DIWYGIAD v. REVIVAL." An amateur of words has been inquiring with scientific nicety into the precise meaning of the Welsh term Diwygiad," and its unequal corres- pondence to the English equivalent "Revival." He offers (writes Mr. Ernest Rhys) for the better rendering in English several words which would do to translate this household word "Diwygiad," and among them reform (the Reform Bill of 1832 was called "Ysgrif y Diwygiad" in Wales), reformation, correction, revision, amendment, cultivation, and expiation. The sixteenth century Reformation is called "Y Diwygiad," and Gwallter Mechain spoke of .91 the great reformer of that day, John Wicliff, as Seren ddydd y Diwygiad "—that is, the Morning Star of the Reformation. In the Welsh laws, as promulgated by Howel Dda, it is used in the sense of making amends for a crime. In another and very common use it is a slip off the word diwyg," which means dress or garb, or the habit or fashion of a man's dress, or his plight or bearing. Mewn diwyg da" stands for the familiar English idiom in good plight." And if we were to use in Welsh he common expression—borrowed, no doubt, Ifrom the highly compact slang vocabulary of Newmarket—"in good form," the same words precisely would be the nearest rendering for it. In fact, Diwygiad is a word of many colours and meanings, and boasting a great literary history, although it is in mere phonic effect by no means among the most euphonious.
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GORONWY OWEN AND NORTHOLT. Everything connected with Goronwy Owen must excite the interest of all lovers of the literature of Wales. A correspondent has sent to the Welsh edition of the Manchester Guardian an account of a visit which he paid to Northolt, where poor Goronwy lived just a hundred and fifty years ago. His life had been full of bitter disappointments and troubles at Oswestry, Don- nington, and Walton, and he went to Northolt in the hope of finding peace on a stipend of £ 50 a year. The circumstances of his going are thus described :— The Cymmrodorion Society had been founded in 1751, and in its list of 1754 the Rev. Gronow Owen, curate of Walton, Lancashire, figures as a corresponding member. William Vaughan, of Corsygedol (" lie hiliwyd Ilu o haelion sang the poet) was chief president, and Richard Morris, of the Navy Office, was president. Lewis Morris and William Morris were among the members, and Goronwy was bard of the Society. In the early days of the Society Lewis Morris wrote its statutes, Goronwy translated them into vigorous Welsh Lewis Morris com- posed the song which was sung at the election of members, and Goronwy wrote the Society's dedicatory poem in the four and twenty measures." Mae Llundain yn rhedeg yn ei ben," wrote William Morris of the poet about this time, and shortly afterwards Goronwy, writing to the Rev. Hugh Williams from Walton (dated April 15, 1775) said "Ond am hynny mi fedraf ddywedyd ichwi 'rwan pie byddaf pan elwyf yno yn gyntaf, sef, at Mr. Andrew Jones's, in Bread-street Hill, near Cheapside, London." But he had ever been a man of disappointments the project for a Welsh Church fell through for the time being, probably for want of funds. So it happened that he found himself in the direst penury in his garret in Bread-street Hill, where he wrote the "Arwyrain y Nenawr," in which with a note of resigned humour he alludes to the "elevation" of the priest. From this new distress he was rescued by Dr. Nicolls, at the instance of the Morrises, it is sometimes thought, and May of the year 1755 found him settled at Northolt. From his own description of Northolt, the place must then have looked very like modern Northolt. It must have seemed like a haven of peace to Goronwy after the troubles that had beset him at Walton. Recently I had heard of a suggestion that a tablet might be put up to the memory of Goronwy in Northolt, and I walked out to the village for the purpose of re- constructing, as the French say, the life he led there. The Rev. Robert Jones, vicar of All Saints', Rotherhithe, his biographer and editor, had done so in 1878 for much the same purpose, and I am the more surprised that he should have failed to record an interesting link in the chain of circumstances which led Goronwy to Northolt. The present incumbent, the Rev. George Edmundson, kindly allowed me to look at the ancient parish registers. Both he and the lord of the manor take a deep in- terest in the history of the parish, so we found our way to Goronwy's period without difficulty. The entries in his bold, plain handwriting were numerous, but the following one was par- ticularly interesting :— 1755.—Andrew Jones, of the parish of St. Nicholas Olave, London, widower, and Margaret Rice, of this parish, spinster, were married in this church by licence this 25th day of September, 1755, by me, Gronow Owen. This marriage was solemnised between us, Andw. Jones and Margaret Rice, in the presence of Nathanol Nichols and Elinor Owen. The last-named is of course the-poet's wife, who writes in a somewhat faltering hand. Into the identities of Margaret Rice and Nathanol Nichols I have not been able to go, but their names suggest that Goronwy and his friend Owen Williams (the gardener whom he nick- named Adam) were not the only representatives of the Principality in the village. But the point of main interest lies in "Andrew Jones, of the parish of St. Nicholas Olave, Lon- don." The church of St. Nicholas Olave for- merly stood in Bread Street Hill. It was destroyed in the Great Fire, and was not rebuilt, but the burial ground is there to-day. The inference I draw is that Andrew Jones, mentioned in Goronwy's letter to the Rev. Hugh Williams, was the Andrew Jones who married Margaret Rice. It seems not un- reasonable to suppose that Goronwy's appoint- ment to Northolt may have been primarily due to information of the vacancy being con- veyed to him by Andrew Jones, then courting Margaret Rice at Northolt. I followed in Goronwy's steps to the winding Brent where he fished for trout, to the church where, as he says, his labours consisted of one sermon on Sundays and service only on about eight or nine feast days. I looked on the giant mulberry tree, in the shade of which he sat and wrote, and took tea in the village inn, where I think he lodged. At every step I was reminded by a phrase of the little black-haired, black bearded man," as tradition describes him, beset on all sides by care and temptation. I was reminded of the appeal to Mr. Parry, Deputy Comptroller of the Royal Mint, in the Cywydd y Gwahawdd," in which he says :— Dithau ni fynni deithiaw, 0 dref hyd yn Northol draw. There is too the Cywydd y Crefion Byd," in which he tells of the dire poverty which beset him at Northolt; and there are the letters which brought about a rupture between him and Richard Morris, ending with one from Goronwy opening with "Sir" and accompanying some borrowed books and the gift of a pair of pigeons, which (unlucky bard !) went bad and spoilt the books. The last glimpse I had of him was that afforded by a final glance at the register, where, under the heading of "Baptisms," I found the following :— 1757, January 30. Owen, son of the Rev. Mr. Gronow Owen, and Ellin, his wife. Soon after this date his connection with Northolt ceased, and he left for America with borrowed money ahd a contribution from the Cymmrodorion. Some seven of his poems were composed at Northolt.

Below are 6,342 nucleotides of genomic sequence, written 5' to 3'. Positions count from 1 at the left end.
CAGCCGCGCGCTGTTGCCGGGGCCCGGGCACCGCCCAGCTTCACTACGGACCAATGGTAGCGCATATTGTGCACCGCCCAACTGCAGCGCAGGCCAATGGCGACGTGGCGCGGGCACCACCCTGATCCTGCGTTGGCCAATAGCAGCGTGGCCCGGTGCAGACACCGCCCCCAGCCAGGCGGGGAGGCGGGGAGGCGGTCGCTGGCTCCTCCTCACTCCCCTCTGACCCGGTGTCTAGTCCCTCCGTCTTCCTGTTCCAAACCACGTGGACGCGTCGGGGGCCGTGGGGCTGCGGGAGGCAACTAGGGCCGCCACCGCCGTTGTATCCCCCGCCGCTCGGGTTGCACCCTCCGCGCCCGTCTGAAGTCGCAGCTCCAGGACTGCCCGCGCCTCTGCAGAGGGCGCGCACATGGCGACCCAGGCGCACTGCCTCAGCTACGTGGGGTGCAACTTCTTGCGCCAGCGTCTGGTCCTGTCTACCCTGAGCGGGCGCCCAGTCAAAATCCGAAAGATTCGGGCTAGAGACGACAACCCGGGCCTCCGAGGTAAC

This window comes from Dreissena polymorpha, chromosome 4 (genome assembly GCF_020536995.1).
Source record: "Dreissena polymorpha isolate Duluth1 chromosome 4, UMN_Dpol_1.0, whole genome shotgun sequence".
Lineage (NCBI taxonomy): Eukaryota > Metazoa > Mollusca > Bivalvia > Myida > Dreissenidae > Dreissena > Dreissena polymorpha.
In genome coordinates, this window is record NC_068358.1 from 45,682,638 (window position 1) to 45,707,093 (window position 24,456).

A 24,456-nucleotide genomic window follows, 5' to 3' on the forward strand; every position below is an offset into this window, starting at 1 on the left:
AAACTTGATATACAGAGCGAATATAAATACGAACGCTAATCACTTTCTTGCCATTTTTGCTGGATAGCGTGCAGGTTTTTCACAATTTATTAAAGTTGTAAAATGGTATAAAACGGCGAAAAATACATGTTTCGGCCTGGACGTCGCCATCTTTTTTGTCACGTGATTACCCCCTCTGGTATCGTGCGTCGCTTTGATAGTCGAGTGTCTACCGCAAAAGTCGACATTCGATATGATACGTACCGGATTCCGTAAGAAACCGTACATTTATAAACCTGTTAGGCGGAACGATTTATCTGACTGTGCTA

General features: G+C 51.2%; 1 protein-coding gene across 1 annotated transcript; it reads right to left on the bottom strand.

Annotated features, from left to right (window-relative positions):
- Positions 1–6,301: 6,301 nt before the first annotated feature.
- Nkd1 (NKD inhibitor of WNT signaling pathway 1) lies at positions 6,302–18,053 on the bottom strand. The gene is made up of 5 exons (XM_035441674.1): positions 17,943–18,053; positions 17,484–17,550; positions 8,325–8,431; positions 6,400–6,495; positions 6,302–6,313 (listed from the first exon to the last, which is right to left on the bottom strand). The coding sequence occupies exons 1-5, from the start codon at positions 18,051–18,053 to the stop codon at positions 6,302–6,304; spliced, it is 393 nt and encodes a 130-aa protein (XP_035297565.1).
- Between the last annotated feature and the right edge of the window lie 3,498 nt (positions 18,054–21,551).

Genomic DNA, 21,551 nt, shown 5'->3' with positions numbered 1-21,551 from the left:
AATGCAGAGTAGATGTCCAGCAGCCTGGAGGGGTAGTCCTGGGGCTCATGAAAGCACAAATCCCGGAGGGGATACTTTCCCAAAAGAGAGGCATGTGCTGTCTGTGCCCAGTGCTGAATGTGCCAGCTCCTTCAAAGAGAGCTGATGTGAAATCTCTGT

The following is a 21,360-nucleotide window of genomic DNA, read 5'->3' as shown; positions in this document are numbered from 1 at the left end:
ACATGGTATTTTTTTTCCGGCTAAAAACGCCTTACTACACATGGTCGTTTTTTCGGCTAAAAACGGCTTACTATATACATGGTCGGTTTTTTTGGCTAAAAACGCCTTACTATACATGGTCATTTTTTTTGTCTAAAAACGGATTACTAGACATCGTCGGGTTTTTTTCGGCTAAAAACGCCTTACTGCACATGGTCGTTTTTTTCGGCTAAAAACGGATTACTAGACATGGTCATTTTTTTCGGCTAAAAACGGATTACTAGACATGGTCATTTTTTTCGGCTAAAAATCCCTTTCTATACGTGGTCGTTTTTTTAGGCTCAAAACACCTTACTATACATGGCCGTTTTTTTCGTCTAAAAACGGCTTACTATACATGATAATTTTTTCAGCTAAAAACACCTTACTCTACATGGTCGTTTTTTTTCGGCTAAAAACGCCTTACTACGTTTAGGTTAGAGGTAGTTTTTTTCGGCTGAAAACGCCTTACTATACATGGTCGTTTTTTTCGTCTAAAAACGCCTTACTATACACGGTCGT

of the sixth century, took refuge in it to escape the ravages of a plague that raged throughout the country. But the yellow pestilence found THE HAPPY VALLEY. him out in his refuge, as had been foretold by Taliesin in the following words :— 'E ddaw pry rhyfedd 0 forfa Rhianedd I ddial anwiredd At Faelgwn Gwynedd A'i flew a'i ddannedd A'i lygaid yn euredd A hyn wna ddiwedd Ar Faelgwn Gwynedd. According to the story, Maelgwn looked through the keyhole, saw a yellow beast at the door, and died forthwith. We have no space to dwell upon the almost innumerable places of interest that may be reached from Llandudno in a very short time by either coach or rail. The tourist who desires sylvan beauty can go up the Vale of Conway as far as Trefriw and Bettws-y-Coed; he who prefers historical spots can visit Conway Castle and Plasmawr and the mountaineer can climb the slopes of Eryri. To he who prefers an hotel to private apart- ments or boarding houses we can strongly recommend the St. George's Hotel; the pro- prietor is Mr. Thomas P. Davies, whose desire is always to give his guests a truly Welsh welcome.